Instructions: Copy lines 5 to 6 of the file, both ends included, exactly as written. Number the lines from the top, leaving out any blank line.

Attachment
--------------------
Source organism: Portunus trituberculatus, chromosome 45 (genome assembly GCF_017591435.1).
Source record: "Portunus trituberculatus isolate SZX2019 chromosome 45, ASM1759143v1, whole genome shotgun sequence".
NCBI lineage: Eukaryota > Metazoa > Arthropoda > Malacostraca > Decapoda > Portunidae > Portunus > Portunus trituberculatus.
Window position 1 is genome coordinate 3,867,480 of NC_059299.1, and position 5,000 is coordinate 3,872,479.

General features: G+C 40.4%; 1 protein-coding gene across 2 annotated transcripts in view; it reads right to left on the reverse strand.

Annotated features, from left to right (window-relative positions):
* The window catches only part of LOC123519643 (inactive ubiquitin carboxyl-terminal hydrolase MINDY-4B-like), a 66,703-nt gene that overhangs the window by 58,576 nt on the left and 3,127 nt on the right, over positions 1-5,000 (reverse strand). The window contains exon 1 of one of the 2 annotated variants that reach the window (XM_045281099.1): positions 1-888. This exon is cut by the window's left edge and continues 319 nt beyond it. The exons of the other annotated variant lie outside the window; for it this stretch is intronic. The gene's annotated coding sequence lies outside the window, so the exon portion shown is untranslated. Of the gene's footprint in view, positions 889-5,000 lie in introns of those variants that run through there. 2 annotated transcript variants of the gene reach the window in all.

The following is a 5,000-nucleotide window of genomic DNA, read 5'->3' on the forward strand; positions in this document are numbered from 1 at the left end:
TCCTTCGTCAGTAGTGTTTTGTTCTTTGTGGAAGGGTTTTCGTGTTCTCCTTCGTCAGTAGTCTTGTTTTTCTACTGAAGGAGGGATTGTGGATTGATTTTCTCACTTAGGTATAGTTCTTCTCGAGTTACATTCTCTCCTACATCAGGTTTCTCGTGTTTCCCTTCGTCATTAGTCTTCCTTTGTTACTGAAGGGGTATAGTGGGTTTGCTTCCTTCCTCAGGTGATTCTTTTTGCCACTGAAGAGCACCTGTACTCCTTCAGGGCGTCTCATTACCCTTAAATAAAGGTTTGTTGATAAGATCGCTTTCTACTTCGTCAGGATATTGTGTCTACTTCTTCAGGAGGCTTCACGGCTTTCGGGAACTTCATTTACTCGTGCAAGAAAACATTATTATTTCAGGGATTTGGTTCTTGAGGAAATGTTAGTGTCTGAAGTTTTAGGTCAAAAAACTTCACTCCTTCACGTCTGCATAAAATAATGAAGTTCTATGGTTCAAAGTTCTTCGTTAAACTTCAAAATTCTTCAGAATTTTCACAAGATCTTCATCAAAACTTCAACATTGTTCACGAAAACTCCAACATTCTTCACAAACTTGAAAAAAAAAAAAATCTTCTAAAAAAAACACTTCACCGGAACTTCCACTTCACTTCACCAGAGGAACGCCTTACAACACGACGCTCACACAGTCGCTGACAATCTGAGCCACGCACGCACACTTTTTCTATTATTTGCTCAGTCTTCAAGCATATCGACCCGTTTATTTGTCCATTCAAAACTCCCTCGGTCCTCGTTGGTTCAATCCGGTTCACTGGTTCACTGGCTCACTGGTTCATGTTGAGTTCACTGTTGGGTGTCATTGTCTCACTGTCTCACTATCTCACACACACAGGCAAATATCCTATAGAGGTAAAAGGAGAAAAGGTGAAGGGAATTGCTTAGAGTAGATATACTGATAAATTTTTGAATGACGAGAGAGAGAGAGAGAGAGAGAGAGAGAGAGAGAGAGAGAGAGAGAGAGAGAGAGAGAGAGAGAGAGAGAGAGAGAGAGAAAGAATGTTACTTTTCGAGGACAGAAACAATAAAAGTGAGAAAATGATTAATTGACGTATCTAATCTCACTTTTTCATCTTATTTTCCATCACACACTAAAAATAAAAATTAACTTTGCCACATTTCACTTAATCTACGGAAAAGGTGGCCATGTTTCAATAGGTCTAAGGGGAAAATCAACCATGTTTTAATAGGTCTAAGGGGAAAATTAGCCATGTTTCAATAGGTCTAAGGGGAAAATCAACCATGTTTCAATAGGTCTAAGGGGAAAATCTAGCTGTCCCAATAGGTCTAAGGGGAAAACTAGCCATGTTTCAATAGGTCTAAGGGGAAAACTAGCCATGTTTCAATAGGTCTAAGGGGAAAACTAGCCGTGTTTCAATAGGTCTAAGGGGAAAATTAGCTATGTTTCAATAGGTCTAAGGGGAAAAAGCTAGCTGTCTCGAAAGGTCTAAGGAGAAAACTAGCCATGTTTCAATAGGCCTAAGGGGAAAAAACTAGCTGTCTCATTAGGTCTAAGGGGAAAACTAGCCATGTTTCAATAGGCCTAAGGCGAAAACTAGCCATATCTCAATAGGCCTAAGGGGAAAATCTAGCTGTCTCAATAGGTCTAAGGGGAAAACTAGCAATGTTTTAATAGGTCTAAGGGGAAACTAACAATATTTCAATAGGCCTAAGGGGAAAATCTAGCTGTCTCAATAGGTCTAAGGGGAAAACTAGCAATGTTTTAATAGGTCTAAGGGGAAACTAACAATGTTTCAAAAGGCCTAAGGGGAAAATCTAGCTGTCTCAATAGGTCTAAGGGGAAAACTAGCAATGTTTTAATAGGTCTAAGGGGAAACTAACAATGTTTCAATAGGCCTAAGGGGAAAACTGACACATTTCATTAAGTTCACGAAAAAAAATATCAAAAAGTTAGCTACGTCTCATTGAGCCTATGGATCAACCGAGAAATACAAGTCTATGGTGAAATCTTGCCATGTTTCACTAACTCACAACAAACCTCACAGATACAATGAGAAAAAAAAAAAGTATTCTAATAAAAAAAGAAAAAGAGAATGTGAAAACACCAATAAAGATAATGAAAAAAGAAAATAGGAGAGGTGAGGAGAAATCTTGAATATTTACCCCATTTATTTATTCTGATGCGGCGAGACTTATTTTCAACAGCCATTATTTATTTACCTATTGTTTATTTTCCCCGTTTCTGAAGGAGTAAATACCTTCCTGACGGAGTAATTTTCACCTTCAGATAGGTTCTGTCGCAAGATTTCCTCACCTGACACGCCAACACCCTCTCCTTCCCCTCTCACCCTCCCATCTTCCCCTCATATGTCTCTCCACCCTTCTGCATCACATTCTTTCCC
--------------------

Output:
General features: G+C 40.4%; 1 protein-coding gene across 2 annotated transcripts in view; it reads right to left on the reverse strand.

Annotated features, from left to right (window-relative positions):